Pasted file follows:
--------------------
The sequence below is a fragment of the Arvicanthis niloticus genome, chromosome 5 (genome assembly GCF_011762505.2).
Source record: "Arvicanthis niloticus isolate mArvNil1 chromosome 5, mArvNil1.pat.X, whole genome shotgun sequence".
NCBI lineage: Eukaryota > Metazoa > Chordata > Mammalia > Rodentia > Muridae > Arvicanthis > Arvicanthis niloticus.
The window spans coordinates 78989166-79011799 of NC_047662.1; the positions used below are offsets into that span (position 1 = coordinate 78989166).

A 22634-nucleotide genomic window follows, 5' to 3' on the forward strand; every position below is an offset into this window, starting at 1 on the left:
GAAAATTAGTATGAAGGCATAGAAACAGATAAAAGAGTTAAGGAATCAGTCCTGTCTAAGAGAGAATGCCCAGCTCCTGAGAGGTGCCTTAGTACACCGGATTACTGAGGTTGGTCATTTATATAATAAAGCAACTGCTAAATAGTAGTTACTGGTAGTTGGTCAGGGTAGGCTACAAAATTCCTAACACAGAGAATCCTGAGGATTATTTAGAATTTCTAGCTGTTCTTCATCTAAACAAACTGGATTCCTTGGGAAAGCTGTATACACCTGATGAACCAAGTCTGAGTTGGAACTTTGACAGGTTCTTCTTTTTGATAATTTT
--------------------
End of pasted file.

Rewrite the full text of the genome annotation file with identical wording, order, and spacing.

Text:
The sequence below is a fragment of the Arvicanthis niloticus genome, chromosome 5 (genome assembly GCF_011762505.2).
Source record: "Arvicanthis niloticus isolate mArvNil1 chromosome 5, mArvNil1.pat.X, whole genome shotgun sequence".
NCBI lineage: Eukaryota > Metazoa > Chordata > Mammalia > Rodentia > Muridae > Arvicanthis > Arvicanthis niloticus.
The window spans coordinates 78989166-79011799 of NC_047662.1; the positions used below are offsets into that span (position 1 = coordinate 78989166).

A 22634-nucleotide genomic window follows, 5' to 3' on the forward strand; every position below is an offset into this window, starting at 1 on the left:
GAAAATTAGTATGAAGGCATAGAAACAGATAAAAGAGTTAAGGAATCAGTCCTGTCTAAGAGAGAATGCCCAGCTCCTGAGAGGTGCCTTAGTACACCGGATTACTGAGGTTGGTCATTTATATAATAAAGCAACTGCTAAATAGTAGTTACTGGTAGTTGGTCAGGGTAGGCTACAAAATTCCTAACACAGAGAATCCTGAGGATTATTTAGAATTTCTAGCTGTTCTTCATCTAAACAAACTGGATTCCTTGGGAAAGCTGTATACACCTGATGAACCAAGTCTGAGTTGGAACTTTGACAGGTTCTTCTTTTTGATAATTTT